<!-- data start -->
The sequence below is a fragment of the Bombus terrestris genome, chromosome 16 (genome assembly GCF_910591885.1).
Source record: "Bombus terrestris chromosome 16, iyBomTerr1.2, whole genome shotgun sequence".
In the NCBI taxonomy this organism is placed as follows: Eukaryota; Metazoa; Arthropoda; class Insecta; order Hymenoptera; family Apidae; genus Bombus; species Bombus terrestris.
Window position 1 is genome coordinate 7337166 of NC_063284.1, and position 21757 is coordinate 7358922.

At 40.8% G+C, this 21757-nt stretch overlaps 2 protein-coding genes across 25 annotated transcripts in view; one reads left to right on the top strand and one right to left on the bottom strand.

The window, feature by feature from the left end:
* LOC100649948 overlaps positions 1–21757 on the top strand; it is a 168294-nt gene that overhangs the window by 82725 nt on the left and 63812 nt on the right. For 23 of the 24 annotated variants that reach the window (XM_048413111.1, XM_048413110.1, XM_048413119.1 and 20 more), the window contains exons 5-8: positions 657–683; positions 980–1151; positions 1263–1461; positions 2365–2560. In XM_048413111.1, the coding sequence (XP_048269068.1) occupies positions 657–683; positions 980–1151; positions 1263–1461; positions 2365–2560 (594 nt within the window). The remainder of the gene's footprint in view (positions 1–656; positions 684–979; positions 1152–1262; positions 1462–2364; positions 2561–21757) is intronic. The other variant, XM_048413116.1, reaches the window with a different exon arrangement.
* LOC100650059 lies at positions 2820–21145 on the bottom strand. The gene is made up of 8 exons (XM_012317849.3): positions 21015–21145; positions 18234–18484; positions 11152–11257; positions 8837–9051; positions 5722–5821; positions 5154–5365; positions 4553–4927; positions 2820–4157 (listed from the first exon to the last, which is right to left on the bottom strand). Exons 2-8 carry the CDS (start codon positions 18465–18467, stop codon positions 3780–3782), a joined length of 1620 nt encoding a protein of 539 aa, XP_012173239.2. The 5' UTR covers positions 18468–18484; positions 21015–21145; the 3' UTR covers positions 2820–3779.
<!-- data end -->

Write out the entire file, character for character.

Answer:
The sequence below is a fragment of the Bombus terrestris genome, chromosome 16 (genome assembly GCF_910591885.1).
Source record: "Bombus terrestris chromosome 16, iyBomTerr1.2, whole genome shotgun sequence".
In the NCBI taxonomy this organism is placed as follows: Eukaryota; Metazoa; Arthropoda; class Insecta; order Hymenoptera; family Apidae; genus Bombus; species Bombus terrestris.
Window position 1 is genome coordinate 7337166 of NC_063284.1, and position 21757 is coordinate 7358922.

At 40.8% G+C, this 21757-nt stretch overlaps 2 protein-coding genes across 25 annotated transcripts in view; one reads left to right on the top strand and one right to left on the bottom strand.

The window, feature by feature from the left end:
* LOC100649948 overlaps positions 1–21757 on the top strand; it is a 168294-nt gene that overhangs the window by 82725 nt on the left and 63812 nt on the right. For 23 of the 24 annotated variants that reach the window (XM_048413111.1, XM_048413110.1, XM_048413119.1 and 20 more), the window contains exons 5-8: positions 657–683; positions 980–1151; positions 1263–1461; positions 2365–2560. In XM_048413111.1, the coding sequence (XP_048269068.1) occupies positions 657–683; positions 980–1151; positions 1263–1461; positions 2365–2560 (594 nt within the window). The remainder of the gene's footprint in view (positions 1–656; positions 684–979; positions 1152–1262; positions 1462–2364; positions 2561–21757) is intronic. The other variant, XM_048413116.1, reaches the window with a different exon arrangement.
* LOC100650059 lies at positions 2820–21145 on the bottom strand. The gene is made up of 8 exons (XM_012317849.3): positions 21015–21145; positions 18234–18484; positions 11152–11257; positions 8837–9051; positions 5722–5821; positions 5154–5365; positions 4553–4927; positions 2820–4157 (listed from the first exon to the last, which is right to left on the bottom strand). Exons 2-8 carry the CDS (start codon positions 18465–18467, stop codon positions 3780–3782), a joined length of 1620 nt encoding a protein of 539 aa, XP_012173239.2. The 5' UTR covers positions 18468–18484; positions 21015–21145; the 3' UTR covers positions 2820–3779.